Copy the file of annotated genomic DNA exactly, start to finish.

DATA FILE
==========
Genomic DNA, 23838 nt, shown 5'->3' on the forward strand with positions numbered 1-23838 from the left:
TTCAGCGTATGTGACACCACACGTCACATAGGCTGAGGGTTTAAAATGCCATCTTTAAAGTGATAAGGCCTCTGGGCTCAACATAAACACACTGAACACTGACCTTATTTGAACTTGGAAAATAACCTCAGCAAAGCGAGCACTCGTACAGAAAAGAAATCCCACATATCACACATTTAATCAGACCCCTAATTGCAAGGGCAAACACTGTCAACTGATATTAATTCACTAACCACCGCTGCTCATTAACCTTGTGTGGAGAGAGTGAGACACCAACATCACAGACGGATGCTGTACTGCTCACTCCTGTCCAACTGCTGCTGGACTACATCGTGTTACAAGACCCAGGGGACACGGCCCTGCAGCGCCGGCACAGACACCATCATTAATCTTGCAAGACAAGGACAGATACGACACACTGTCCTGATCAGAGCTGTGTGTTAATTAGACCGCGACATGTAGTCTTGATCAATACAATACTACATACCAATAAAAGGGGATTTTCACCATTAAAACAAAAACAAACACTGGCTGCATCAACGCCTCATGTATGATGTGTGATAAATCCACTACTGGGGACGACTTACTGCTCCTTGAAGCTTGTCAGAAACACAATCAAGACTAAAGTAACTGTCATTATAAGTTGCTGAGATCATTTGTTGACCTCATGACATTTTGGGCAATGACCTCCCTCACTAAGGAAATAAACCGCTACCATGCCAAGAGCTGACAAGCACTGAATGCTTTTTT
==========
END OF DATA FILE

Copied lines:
Genomic DNA, 23838 nt, shown 5'->3' on the forward strand with positions numbered 1-23838 from the left:
TTCAGCGTATGTGACACCACACGTCACATAGGCTGAGGGTTTAAAATGCCATCTTTAAAGTGATAAGGCCTCTGGGCTCAACATAAACACACTGAACACTGACCTTATTTGAACTTGGAAAATAACCTCAGCAAAGCGAGCACTCGTACAGAAAAGAAATCCCACATATCACACATTTAATCAGACCCCTAATTGCAAGGGCAAACACTGTCAACTGATATTAATTCACTAACCACCGCTGCTCATTAACCTTGTGTGGAGAGAGTGAGACACCAACATCACAGACGGATGCTGTACTGCTCACTCCTGTCCAACTGCTGCTGGACTACATCGTGTTACAAGACCCAGGGGACACGGCCCTGCAGCGCCGGCACAGACACCATCATTAATCTTGCAAGACAAGGACAGATACGACACACTGTCCTGATCAGAGCTGTGTGTTAATTAGACCGCGACATGTAGTCTTGATCAATACAATACTACATACCAATAAAAGGGGATTTTCACCATTAAAACAAAAACAAACACTGGCTGCATCAACGCCTCATGTATGATGTGTGATAAATCCACTACTGGGGACGACTTACTGCTCCTTGAAGCTTGTCAGAAACACAATCAAGACTAAAGTAACTGTCATTATAAGTTGCTGAGATCATTTGTTGACCTCATGACATTTTGGGCAATGACCTCCCTCACTAAGGAAATAAACCGCTACCATGCCAAGAGCTGACAAGCACTGAATGCTTTTTT